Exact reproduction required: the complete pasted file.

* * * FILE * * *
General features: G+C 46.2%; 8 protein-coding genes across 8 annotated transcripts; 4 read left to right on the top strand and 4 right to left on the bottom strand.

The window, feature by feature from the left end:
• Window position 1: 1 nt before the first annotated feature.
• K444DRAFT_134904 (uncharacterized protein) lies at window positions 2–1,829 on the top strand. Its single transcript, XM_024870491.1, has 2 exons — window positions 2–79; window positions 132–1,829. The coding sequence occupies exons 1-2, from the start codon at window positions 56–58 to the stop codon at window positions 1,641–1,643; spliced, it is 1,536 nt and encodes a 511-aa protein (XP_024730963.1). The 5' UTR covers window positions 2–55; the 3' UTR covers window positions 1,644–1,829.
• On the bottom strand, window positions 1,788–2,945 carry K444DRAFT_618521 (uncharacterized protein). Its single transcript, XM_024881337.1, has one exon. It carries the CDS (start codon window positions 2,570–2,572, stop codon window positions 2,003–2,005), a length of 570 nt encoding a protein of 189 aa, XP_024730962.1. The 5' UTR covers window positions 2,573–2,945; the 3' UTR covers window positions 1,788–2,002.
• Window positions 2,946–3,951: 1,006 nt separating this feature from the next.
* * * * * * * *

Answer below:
General features: G+C 46.2%; 8 protein-coding genes across 8 annotated transcripts; 4 read left to right on the top strand and 4 right to left on the bottom strand.

The window, feature by feature from the left end:
• Window position 1: 1 nt before the first annotated feature.
• K444DRAFT_134904 (uncharacterized protein) lies at window positions 2–1,829 on the top strand. Its single transcript, XM_024870491.1, has 2 exons — window positions 2–79; window positions 132–1,829. The coding sequence occupies exons 1-2, from the start codon at window positions 56–58 to the stop codon at window positions 1,641–1,643; spliced, it is 1,536 nt and encodes a 511-aa protein (XP_024730963.1). The 5' UTR covers window positions 2–55; the 3' UTR covers window positions 1,644–1,829.
• On the bottom strand, window positions 1,788–2,945 carry K444DRAFT_618521 (uncharacterized protein). Its single transcript, XM_024881337.1, has one exon. It carries the CDS (start codon window positions 2,570–2,572, stop codon window positions 2,003–2,005), a length of 570 nt encoding a protein of 189 aa, XP_024730962.1. The 5' UTR covers window positions 2,573–2,945; the 3' UTR covers window positions 1,788–2,002.
• Window positions 2,946–3,951: 1,006 nt separating this feature from the next.